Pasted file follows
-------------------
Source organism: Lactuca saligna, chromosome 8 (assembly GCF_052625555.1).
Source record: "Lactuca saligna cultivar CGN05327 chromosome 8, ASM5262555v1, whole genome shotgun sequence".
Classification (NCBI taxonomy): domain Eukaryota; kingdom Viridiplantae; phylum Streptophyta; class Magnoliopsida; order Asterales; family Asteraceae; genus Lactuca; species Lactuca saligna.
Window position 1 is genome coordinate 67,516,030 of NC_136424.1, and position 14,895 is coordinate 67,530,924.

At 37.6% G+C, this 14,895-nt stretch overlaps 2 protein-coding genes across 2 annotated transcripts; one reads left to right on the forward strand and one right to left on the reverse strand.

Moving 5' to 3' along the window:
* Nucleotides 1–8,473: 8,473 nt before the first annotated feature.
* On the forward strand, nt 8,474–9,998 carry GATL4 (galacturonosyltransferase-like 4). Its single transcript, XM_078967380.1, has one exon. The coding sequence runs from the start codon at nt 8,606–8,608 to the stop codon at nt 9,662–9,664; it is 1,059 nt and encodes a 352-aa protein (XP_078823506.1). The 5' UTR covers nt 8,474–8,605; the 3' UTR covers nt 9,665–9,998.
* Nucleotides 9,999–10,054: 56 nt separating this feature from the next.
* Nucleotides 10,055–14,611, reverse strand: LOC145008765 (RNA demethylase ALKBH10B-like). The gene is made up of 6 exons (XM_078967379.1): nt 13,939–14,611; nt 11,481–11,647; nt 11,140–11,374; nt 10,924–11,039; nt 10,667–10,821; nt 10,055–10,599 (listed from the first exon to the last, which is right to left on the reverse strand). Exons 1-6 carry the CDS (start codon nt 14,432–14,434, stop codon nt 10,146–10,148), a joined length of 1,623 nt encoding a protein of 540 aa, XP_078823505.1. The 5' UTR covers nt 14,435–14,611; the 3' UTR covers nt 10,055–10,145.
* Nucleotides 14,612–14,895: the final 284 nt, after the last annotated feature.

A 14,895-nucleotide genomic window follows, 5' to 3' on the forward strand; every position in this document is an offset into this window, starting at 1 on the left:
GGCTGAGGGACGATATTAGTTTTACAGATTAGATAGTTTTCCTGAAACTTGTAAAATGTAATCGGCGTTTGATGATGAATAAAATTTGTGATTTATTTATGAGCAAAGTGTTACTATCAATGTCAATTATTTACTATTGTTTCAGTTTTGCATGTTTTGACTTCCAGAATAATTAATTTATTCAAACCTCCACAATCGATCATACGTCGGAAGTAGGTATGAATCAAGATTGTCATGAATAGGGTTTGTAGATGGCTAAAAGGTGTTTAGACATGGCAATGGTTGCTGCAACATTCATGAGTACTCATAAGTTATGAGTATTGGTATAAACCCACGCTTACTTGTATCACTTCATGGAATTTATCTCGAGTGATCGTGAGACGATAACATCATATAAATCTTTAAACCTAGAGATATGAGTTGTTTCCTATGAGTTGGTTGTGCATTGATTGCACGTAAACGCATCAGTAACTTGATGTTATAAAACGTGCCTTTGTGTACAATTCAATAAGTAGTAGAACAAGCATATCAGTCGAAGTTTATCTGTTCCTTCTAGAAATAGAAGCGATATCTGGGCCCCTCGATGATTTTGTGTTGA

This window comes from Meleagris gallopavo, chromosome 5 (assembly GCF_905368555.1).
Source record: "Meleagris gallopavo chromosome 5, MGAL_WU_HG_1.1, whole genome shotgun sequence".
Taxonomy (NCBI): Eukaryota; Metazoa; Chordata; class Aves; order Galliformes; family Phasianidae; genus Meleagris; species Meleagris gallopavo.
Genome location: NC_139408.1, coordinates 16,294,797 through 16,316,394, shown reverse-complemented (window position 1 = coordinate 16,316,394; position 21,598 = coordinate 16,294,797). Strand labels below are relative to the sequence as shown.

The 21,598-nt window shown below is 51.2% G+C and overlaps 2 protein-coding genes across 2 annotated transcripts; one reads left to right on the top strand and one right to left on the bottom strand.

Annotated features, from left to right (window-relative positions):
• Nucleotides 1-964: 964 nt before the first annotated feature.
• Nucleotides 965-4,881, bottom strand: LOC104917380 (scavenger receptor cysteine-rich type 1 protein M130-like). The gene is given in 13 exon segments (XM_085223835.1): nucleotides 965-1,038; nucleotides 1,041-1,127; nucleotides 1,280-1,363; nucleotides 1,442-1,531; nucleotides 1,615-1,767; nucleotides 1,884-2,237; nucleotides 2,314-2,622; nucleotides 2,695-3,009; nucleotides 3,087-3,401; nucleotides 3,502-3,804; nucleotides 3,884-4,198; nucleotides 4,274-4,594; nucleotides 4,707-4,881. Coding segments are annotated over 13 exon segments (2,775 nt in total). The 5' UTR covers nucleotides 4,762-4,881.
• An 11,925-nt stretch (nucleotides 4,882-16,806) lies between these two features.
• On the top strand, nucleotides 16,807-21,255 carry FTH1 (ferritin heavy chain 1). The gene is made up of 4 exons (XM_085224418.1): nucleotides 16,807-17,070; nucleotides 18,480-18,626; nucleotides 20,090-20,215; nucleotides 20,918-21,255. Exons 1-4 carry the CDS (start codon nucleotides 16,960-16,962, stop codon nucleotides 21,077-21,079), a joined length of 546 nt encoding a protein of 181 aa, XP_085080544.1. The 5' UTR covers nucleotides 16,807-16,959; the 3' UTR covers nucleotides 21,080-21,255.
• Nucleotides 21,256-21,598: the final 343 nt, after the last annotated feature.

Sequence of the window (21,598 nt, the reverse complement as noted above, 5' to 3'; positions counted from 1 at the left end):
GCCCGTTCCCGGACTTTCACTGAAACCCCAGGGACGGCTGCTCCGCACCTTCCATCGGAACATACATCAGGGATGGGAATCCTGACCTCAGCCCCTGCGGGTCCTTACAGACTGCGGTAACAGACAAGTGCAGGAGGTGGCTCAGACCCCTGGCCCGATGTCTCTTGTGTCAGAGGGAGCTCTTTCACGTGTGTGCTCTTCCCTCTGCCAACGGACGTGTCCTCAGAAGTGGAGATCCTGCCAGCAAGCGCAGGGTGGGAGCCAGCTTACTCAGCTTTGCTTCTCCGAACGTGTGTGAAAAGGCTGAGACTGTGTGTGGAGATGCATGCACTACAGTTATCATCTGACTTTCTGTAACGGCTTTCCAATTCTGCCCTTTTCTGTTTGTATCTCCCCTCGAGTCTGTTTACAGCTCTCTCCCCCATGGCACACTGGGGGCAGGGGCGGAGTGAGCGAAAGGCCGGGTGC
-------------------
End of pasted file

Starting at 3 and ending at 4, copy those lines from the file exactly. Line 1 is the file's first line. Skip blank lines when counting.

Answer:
Classification (NCBI taxonomy): domain Eukaryota; kingdom Viridiplantae; phylum Streptophyta; class Magnoliopsida; order Asterales; family Asteraceae; genus Lactuca; species Lactuca saligna.
Window position 1 is genome coordinate 67,516,030 of NC_136424.1, and position 14,895 is coordinate 67,530,924.